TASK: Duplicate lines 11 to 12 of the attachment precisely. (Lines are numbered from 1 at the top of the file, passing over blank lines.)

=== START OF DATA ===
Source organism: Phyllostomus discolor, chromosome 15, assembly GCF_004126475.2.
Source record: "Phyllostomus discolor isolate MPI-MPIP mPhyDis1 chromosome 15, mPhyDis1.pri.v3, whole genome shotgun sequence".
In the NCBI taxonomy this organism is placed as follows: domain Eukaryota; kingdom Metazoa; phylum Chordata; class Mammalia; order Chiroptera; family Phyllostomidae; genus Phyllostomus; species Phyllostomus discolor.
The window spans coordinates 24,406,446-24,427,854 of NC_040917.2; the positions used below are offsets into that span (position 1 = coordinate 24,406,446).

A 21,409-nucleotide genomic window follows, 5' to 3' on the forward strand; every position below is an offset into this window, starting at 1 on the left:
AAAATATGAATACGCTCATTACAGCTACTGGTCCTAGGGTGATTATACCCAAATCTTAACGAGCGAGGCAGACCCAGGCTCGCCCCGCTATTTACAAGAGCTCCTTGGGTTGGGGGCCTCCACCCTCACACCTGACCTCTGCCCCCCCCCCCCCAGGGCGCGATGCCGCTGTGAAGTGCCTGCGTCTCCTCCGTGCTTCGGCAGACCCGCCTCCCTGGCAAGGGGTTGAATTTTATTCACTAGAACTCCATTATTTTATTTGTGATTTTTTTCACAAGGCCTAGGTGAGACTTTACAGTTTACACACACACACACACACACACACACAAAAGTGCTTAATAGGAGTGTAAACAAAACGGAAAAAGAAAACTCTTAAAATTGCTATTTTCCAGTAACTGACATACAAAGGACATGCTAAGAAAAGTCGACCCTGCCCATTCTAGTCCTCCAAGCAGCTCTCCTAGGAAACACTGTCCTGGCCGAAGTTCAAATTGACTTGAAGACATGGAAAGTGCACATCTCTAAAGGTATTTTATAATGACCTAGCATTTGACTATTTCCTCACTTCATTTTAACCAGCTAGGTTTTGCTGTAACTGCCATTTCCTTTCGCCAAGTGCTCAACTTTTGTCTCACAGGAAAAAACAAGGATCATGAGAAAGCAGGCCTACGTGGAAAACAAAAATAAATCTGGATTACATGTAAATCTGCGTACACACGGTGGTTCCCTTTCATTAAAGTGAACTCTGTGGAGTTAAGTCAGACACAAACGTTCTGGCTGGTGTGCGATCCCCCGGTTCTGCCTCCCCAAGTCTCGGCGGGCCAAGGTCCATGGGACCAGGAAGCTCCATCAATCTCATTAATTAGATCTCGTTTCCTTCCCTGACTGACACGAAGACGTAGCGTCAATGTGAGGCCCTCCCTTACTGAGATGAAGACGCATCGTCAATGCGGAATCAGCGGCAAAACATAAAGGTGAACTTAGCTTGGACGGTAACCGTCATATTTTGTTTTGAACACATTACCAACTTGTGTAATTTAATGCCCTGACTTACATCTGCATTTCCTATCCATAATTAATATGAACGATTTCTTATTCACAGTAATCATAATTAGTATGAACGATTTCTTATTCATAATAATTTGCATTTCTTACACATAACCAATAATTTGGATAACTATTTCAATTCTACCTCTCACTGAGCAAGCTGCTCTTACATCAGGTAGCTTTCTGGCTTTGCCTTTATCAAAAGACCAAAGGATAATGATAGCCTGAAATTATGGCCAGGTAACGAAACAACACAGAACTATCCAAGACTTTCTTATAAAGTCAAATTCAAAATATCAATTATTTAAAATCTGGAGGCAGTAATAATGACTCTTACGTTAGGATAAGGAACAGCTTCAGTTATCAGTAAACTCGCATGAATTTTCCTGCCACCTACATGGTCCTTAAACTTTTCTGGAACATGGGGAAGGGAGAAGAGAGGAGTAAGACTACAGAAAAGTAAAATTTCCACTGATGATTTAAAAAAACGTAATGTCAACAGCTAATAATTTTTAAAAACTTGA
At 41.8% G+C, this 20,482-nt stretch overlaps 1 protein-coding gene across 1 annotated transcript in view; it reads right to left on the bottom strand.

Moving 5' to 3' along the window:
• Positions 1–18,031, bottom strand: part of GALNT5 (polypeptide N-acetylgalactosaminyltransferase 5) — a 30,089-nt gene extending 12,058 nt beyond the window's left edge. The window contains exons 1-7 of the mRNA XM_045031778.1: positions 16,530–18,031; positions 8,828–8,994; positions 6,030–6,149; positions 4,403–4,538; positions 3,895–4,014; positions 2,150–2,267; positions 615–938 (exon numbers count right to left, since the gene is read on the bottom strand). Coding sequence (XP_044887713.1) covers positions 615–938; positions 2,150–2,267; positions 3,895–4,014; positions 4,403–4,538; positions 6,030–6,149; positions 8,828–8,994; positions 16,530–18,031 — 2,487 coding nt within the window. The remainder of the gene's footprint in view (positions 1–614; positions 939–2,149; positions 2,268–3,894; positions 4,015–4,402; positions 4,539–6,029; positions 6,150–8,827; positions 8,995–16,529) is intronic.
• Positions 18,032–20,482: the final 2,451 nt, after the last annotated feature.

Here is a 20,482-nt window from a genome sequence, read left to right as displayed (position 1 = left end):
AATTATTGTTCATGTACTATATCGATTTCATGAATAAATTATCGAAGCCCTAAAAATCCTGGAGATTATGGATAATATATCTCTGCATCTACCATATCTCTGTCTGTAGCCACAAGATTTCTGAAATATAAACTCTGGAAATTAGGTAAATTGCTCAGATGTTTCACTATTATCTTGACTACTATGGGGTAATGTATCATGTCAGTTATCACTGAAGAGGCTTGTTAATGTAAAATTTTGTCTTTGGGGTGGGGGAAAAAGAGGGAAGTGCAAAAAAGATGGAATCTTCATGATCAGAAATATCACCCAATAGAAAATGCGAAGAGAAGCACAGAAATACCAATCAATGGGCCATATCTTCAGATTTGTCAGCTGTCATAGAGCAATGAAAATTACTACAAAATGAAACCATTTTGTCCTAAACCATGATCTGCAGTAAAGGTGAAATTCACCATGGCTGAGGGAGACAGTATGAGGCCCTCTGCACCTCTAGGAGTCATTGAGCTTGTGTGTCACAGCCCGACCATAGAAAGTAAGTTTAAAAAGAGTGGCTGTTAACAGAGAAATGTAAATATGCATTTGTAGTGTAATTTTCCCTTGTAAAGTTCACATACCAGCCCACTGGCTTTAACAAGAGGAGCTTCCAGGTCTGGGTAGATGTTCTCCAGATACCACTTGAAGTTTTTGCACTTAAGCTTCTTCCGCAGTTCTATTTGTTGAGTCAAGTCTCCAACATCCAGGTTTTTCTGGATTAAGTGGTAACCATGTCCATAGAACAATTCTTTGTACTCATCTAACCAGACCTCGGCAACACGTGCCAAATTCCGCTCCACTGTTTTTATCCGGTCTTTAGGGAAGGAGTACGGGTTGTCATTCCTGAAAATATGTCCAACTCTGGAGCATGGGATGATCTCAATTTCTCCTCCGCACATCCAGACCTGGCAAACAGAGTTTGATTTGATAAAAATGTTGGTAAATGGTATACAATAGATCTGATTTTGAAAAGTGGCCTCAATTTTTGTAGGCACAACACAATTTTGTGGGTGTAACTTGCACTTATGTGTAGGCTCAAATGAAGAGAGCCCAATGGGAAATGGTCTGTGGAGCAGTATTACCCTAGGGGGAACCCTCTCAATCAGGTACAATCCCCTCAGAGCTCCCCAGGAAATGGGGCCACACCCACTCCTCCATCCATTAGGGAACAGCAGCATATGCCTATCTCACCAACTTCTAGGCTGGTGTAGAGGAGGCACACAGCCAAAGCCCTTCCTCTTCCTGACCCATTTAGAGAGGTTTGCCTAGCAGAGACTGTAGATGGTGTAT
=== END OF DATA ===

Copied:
Here is a 20,482-nt window from a genome sequence, read left to right as displayed (position 1 = left end):
AATTATTGTTCATGTACTATATCGATTTCATGAATAAATTATCGAAGCCCTAAAAATCCTGGAGATTATGGATAATATATCTCTGCATCTACCATATCTCTGTCTGTAGCCACAAGATTTCTGAAATATAAACTCTGGAAATTAGGTAAATTGCTCAGATGTTTCACTATTATCTTGACTACTATGGGGTAATGTATCATGTCAGTTATCACTGAAGAGGCTTGTTAATGTAAAATTTTGTCTTTGGGGTGGGGGAAAAAGAGGGAAGTGCAAAAAAGATGGAATCTTCATGATCAGAAATATCACCCAATAGAAAATGCGAAGAGAAGCACAGAAATACCAATCAATGGGCCATATCTTCAGATTTGTCAGCTGTCATAGAGCAATGAAAATTACTACAAAATGAAACCATTTTGTCCTAAACCATGATCTGCAGTAAAGGTGAAATTCACCATGGCTGAGGGAGACAGTATGAGGCCCTCTGCACCTCTAGGAGTCATTGAGCTTGTGTGTCACAGCCCGACCATAGAAAGTAAGTTTAAAAAGAGTGGCTGTTAACAGAGAAATGTAAATATGCATTTGTAGTGTAATTTTCCCTTGTAAAGTTCACATACCAGCCCACTGGCTTTAACAAGAGGAGCTTCCAGGTCTGGGTAGATGTTCTCCAGATACCACTTGAAGTTTTTGCACTTAAGCTTCTTCCGCAGTTCTATTTGTTGAGTCAAGTCTCCAACATCCAGGTTTTTCTGGATTAAGTGGTAACCATGTCCATAGAACAATTCTTTGTACTCATCTAACCAGACCTCGGCAACACGTGCCAAATTCCGCTCCACTGTTTTTATCCGGTCTTTAGGGAAGGAGTACGGGTTGTCATTCCTGAAAATATGTCCAACTCTGGAGCATGGGATGATCTCAATTTCTCCTCCGCACATCCAGACCTGGCAAACAGAGTTTGATTTGATAAAAATGTTGGTAAATGGTATACAATAGATCTGATTTTGAAAAGTGGCCTCAATTTTTGTAGGCACAACACAATTTTGTGGGTGTAACTTGCACTTATGTGTAGGCTCAAATGAAGAGAGCCCAATGGGAAATGGTCTGTGGAGCAGTATTACCCTAGGGGGAACCCTCTCAATCAGGTACAATCCCCTCAGAGCTCCCCAGGAAATGGGGCCACACCCACTCCTCCATCCATTAGGGAACAGCAGCATATGCCTATCTCACCAACTTCTAGGCTGGTGTAGAGGAGGCACACAGCCAAAGCCCTTCCTCTTCCTGACCCATTTAGAGAGGTTTGCCTAGCAGAGACTGTAGATGGTGTAT